The 89-year old man who inspired the Scorsese film The Departed died days ago in his jail cell, after a life of committing the most heinous of crimes. James (Whitey) Bulger's track record speaks for itself. The Irish American mobster racked up a rap sheet that included several degrees of murder, extortion, double-crossing, and worst of all: a penchant for snitching on rival gang leaders, the latter being the reason he was likely targeted in his jail cell by a hired hand operating within the walls of the penitentiary. 

Before his incarceration in a state prison, Bulger was facing two inevitabilities: the retribution of his rivals, and his impending arrest by federal agents. So when news broke on Tuesday that Bulger had been murdered in his jail cell, very few on "the inside" were surprised.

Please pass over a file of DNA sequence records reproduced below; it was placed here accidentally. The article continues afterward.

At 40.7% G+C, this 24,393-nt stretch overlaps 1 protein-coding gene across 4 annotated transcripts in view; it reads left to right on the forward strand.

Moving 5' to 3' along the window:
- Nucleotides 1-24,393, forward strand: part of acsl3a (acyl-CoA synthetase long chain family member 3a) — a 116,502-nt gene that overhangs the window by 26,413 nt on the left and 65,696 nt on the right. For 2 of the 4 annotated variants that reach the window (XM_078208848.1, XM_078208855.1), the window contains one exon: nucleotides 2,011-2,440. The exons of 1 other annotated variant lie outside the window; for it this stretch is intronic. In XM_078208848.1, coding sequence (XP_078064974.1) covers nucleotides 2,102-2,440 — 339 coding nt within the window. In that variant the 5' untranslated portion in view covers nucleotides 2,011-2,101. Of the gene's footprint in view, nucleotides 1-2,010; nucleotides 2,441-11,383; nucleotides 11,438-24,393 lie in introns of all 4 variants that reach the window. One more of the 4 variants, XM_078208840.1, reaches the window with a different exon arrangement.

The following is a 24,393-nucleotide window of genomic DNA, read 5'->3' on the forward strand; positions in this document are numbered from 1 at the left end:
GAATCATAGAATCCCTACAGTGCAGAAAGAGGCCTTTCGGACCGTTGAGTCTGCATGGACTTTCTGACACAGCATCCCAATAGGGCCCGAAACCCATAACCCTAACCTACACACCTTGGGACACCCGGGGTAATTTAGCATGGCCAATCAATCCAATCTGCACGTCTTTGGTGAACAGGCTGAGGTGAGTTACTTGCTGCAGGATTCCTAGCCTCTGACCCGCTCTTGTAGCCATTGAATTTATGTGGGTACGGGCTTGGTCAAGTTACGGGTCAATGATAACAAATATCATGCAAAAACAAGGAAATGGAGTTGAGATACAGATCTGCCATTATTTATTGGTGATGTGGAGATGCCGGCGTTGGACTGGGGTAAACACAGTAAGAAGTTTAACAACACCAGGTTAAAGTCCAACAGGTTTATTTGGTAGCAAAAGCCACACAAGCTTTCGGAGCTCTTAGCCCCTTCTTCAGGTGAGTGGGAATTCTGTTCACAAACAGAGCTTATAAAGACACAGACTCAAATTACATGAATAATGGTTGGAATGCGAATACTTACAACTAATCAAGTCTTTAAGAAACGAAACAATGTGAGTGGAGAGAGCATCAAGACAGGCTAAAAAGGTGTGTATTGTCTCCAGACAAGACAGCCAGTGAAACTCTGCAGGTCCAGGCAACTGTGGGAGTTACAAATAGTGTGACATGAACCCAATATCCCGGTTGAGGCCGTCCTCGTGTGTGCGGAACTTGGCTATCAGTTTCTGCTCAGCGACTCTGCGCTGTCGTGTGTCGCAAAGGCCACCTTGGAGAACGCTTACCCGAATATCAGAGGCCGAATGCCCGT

“Anyone in criminal activity with him feels grossly betrayed that he was informing on them while he was supposedly their comrade and friend," Michael Kendall, a former federal prosecutor suggested to the New York Times as he accounted for the many wronged individuals who could be responsible for ordering his hit. "And anyone committed to law enforcement wouldn’t consider him a legitimate informant, because he just manipulated law enforcement to carry out criminal activity — including murders."

The four men suspected of carrying out the murder of Bulger stormed into his jail cell, one wielding a "lock in a sock," the other their bare hands. After overpowering him, they seemingly attempted to remove his tongue from his mouth. None of it was captured on surveillance tape.

Afterwards, the four simply replaced their sullied prison garments, going about their day in a casual manner.